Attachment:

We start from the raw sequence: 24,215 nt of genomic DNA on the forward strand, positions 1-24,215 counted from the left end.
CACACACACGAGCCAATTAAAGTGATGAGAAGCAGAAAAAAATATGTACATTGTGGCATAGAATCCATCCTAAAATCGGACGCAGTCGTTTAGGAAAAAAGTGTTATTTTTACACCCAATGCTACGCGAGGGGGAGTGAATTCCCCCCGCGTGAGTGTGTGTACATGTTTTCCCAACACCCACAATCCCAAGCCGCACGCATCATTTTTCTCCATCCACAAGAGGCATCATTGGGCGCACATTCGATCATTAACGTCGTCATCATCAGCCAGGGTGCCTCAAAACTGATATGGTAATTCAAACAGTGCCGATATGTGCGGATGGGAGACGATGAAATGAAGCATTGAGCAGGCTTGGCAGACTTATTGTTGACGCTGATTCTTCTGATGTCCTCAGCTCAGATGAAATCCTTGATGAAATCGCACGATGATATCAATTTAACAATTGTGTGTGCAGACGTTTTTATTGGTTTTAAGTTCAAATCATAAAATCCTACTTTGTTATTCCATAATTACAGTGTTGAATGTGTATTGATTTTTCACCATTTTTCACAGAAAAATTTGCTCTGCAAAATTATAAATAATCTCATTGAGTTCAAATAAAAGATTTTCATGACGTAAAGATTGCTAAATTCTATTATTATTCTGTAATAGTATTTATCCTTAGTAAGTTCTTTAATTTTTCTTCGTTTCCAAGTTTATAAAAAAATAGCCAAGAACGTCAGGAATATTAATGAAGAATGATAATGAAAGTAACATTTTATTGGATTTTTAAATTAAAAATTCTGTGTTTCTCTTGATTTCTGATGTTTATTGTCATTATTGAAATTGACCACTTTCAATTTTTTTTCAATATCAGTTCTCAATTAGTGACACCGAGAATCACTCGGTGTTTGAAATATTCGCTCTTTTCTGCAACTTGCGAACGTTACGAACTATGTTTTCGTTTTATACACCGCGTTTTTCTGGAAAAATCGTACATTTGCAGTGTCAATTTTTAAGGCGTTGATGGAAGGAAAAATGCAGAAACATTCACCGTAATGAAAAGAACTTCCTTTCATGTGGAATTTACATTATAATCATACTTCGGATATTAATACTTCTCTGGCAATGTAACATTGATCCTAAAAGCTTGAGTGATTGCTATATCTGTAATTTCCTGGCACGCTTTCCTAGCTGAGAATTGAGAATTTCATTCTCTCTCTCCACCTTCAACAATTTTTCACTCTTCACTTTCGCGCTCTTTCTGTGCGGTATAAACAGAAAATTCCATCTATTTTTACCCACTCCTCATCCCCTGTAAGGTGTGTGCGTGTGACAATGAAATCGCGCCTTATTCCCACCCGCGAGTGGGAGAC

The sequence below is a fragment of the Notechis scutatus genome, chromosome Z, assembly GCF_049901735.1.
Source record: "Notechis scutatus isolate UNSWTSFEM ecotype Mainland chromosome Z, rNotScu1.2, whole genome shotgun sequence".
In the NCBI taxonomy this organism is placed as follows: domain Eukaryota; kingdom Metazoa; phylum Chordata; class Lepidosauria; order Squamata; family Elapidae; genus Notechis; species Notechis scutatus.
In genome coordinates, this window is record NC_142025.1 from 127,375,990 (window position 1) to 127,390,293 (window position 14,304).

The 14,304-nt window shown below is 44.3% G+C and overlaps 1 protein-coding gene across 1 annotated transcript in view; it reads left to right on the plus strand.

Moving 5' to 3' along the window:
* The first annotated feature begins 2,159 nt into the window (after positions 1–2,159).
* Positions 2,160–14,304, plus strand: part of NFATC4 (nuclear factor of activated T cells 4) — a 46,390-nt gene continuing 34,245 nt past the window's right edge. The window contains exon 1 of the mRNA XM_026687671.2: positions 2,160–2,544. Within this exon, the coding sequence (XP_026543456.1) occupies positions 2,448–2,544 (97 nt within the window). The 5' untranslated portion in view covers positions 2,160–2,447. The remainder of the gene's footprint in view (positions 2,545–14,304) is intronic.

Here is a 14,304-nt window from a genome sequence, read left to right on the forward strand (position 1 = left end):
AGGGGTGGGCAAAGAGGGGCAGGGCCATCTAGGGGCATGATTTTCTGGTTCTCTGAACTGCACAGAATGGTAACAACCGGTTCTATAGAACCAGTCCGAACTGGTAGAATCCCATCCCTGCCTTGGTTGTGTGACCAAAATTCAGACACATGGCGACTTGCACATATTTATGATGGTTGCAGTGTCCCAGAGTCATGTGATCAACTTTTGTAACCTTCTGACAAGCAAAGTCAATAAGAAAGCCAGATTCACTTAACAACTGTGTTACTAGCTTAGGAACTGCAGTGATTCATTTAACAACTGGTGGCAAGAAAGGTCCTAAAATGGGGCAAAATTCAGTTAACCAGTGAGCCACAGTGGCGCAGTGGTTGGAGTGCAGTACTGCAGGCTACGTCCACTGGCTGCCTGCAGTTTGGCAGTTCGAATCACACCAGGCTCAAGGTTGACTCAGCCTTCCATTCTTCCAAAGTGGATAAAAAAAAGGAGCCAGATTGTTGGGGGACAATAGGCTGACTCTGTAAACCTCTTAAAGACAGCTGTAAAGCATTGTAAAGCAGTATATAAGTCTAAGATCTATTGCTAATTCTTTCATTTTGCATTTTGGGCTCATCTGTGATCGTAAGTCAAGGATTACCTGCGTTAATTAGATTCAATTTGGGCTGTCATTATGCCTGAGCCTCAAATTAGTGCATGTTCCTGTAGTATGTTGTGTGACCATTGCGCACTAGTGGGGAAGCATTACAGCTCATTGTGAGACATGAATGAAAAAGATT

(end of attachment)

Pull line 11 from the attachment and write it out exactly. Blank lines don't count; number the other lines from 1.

Here is a 14,304-nt window from a genome sequence, read left to right on the forward strand (position 1 = left end):